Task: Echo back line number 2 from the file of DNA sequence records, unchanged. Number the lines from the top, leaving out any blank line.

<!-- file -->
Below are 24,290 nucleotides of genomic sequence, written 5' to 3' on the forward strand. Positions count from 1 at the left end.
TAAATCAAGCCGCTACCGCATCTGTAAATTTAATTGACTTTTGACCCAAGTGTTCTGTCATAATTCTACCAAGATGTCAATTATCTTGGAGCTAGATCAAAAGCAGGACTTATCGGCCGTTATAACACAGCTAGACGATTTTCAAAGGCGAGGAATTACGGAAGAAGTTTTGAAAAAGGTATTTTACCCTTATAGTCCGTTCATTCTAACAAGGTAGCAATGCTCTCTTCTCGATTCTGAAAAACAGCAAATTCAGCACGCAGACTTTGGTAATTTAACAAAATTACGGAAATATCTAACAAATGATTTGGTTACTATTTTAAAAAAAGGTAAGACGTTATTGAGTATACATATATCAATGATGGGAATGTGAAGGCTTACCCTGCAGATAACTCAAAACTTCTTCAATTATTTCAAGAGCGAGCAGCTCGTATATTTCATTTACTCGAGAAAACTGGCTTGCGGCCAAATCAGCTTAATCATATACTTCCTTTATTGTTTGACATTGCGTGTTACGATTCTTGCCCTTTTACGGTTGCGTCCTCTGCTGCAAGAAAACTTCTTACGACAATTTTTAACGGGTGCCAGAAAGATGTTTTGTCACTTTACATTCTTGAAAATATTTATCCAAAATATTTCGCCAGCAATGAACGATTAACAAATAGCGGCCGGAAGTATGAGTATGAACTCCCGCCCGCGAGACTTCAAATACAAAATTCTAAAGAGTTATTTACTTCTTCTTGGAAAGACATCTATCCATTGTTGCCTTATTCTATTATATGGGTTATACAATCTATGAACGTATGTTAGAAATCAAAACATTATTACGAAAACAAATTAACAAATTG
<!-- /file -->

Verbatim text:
TAAATCAAGCCGCTACCGCATCTGTAAATTTAATTGACTTTTGACCCAAGTGTTCTGTCATAATTCTACCAAGATGTCAATTATCTTGGAGCTAGATCAAAAGCAGGACTTATCGGCCGTTATAACACAGCTAGACGATTTTCAAAGGCGAGGAATTACGGAAGAAGTTTTGAAAAAGGTATTTTACCCTTATAGTCCGTTCATTCTAACAAGGTAGCAATGCTCTCTTCTCGATTCTGAAAAACAGCAAATTCAGCACGCAGACTTTGGTAATTTAACAAAATTACGGAAATATCTAACAAATGATTTGGTTACTATTTTAAAAAAAGGTAAGACGTTATTGAGTATACATATATCAATGATGGGAATGTGAAGGCTTACCCTGCAGATAACTCAAAACTTCTTCAATTATTTCAAGAGCGAGCAGCTCGTATATTTCATTTACTCGAGAAAACTGGCTTGCGGCCAAATCAGCTTAATCATATACTTCCTTTATTGTTTGACATTGCGTGTTACGATTCTTGCCCTTTTACGGTTGCGTCCTCTGCTGCAAGAAAACTTCTTACGACAATTTTTAACGGGTGCCAGAAAGATGTTTTGTCACTTTACATTCTTGAAAATATTTATCCAAAATATTTCGCCAGCAATGAACGATTAACAAATAGCGGCCGGAAGTATGAGTATGAACTCCCGCCCGCGAGACTTCAAATACAAAATTCTAAAGAGTTATTTACTTCTTCTTGGAAAGACATCTATCCATTGTTGCCTTATTCTATTATATGGGTTATACAATCTATGAACGTATGTTAGAAATCAAAACATTATTACGAAAACAAATTAACAAATTG